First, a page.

American teenagers are using fewer forbidden drugs and less alcohol, according to a newly released survey.
The results of the survey “show a continued long-term decline in the use of many illicit substances, including marijuana, alcohol, and tobacco, and misuse of some prescription medications, among the nation’s teens,” according to a news release.
The 2016 Monitoring the Future annual survey is funded by the National Institute on Drug Abuse, part of the National Institutes of Health, and surveys students in eighth, 10th and 12th graders.
For eighth graders, the survey found they have the lowest use of illicit drugs in survey history.
With the exception of marijuana, drug use was down for all ages in the survey.
For eighth graders, the survey found that marijuana use “dropped significantly” in 2016 with 5.4 percent having used it in the past month compared to 6.5 percent in 2015. Daily use was down from 1.1 percent to 0.7 percent.
For 12th graders, 22.5 percent reported monthly marijuana use and six percent reported daily use. Those numbers were similar in 2015. Marijuana use among 10th graders also remained stable, the survey found.
"Clearly our public health prevention efforts, as well as policy changes to reduce availability, are working to reduce teen drug use, especially among eighth graders," said Nora Volkow, director of NIDA. "However, when six percent of high school seniors are using marijuana daily, and new synthetics are continually flooding the illegal marketplace, we cannot be complacent. We also need to learn more about how teens interact with each other in this social media era, and how those behaviors affect substance use rates."
With marijuana increasingly legal in the U.S. for both medical and recreational use, the survey found that 38.3 percent of 12th graders in states with medical marijuana laws reported using marijuana in the past year. That was five percent higher than in states with no legal medical marijuana.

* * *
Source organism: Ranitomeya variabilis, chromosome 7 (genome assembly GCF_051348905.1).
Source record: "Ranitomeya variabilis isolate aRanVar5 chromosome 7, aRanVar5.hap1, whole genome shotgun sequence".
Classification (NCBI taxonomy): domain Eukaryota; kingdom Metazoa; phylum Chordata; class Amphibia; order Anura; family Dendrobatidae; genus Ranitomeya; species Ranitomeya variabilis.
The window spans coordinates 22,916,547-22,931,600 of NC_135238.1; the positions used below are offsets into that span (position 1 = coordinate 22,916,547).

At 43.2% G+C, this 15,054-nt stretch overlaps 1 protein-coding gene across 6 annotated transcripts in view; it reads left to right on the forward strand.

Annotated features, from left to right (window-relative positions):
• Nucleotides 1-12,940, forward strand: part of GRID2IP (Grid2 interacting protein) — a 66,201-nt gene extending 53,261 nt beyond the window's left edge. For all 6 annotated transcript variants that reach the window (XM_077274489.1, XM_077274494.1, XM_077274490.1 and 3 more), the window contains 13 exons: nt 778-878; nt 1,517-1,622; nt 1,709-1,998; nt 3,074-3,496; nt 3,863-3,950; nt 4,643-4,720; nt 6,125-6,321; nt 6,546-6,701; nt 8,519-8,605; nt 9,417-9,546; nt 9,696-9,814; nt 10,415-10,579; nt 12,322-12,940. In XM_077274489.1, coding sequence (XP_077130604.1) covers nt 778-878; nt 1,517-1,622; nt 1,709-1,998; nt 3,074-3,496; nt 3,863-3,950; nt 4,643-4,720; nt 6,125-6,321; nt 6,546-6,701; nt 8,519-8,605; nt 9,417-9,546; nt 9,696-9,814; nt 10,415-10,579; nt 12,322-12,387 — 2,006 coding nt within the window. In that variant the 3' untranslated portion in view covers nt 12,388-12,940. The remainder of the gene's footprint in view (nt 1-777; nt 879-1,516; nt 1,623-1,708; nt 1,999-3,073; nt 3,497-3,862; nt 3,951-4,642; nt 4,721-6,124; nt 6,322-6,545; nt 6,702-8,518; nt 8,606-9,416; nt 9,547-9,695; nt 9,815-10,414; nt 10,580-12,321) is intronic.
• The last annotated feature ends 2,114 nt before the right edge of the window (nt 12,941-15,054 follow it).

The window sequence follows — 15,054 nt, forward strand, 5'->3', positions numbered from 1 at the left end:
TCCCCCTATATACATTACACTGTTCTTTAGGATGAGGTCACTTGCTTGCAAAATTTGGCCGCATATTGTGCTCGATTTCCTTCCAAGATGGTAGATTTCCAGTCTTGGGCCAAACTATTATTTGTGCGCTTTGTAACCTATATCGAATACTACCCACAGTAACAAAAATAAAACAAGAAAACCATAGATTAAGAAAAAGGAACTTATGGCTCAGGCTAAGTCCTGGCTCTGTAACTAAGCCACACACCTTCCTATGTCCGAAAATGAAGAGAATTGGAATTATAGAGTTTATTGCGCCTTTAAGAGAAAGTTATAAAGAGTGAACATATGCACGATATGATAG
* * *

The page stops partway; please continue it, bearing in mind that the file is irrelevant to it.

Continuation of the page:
Cigarette use saw a large drop in all three grades, furthering a long-term decline. In 1991, 10.7 percent of high schoolers said they smoked a half-pack of cigarettes a day or more. That number is 1.8 percent in the 2016 survey.
Researchers point to anti-smoking campaigns as well as policy changes for the drop.
Alcohol use among teens also dropped, the survey found. But 37.3 percent of 12th graders reported being drunk over the past year. That was down from 53.2 percent in 2001.
Despite the ongoing opioid crisis afflicting millions of Americans, teen use of prescription opioids is declining. For 12th graders, there was a 45 percent drop in the number of users from five years ago, with 2.9 percent of seniors saying they’d used Vicodin over the last year, down from 10 percent 10 years ago.
"It is encouraging to see more young people making healthy choices not to use illicit substances," said National Drug Control Policy Director Michael Botticelli. "We must continue to do all we can to support young people through evidence-based prevention efforts as well as treatment for those who may develop substance use disorders. And now that Congress has acted on the president's request to provide $1 billion in new funding for prevention and treatment, we will have significant new resources to do this."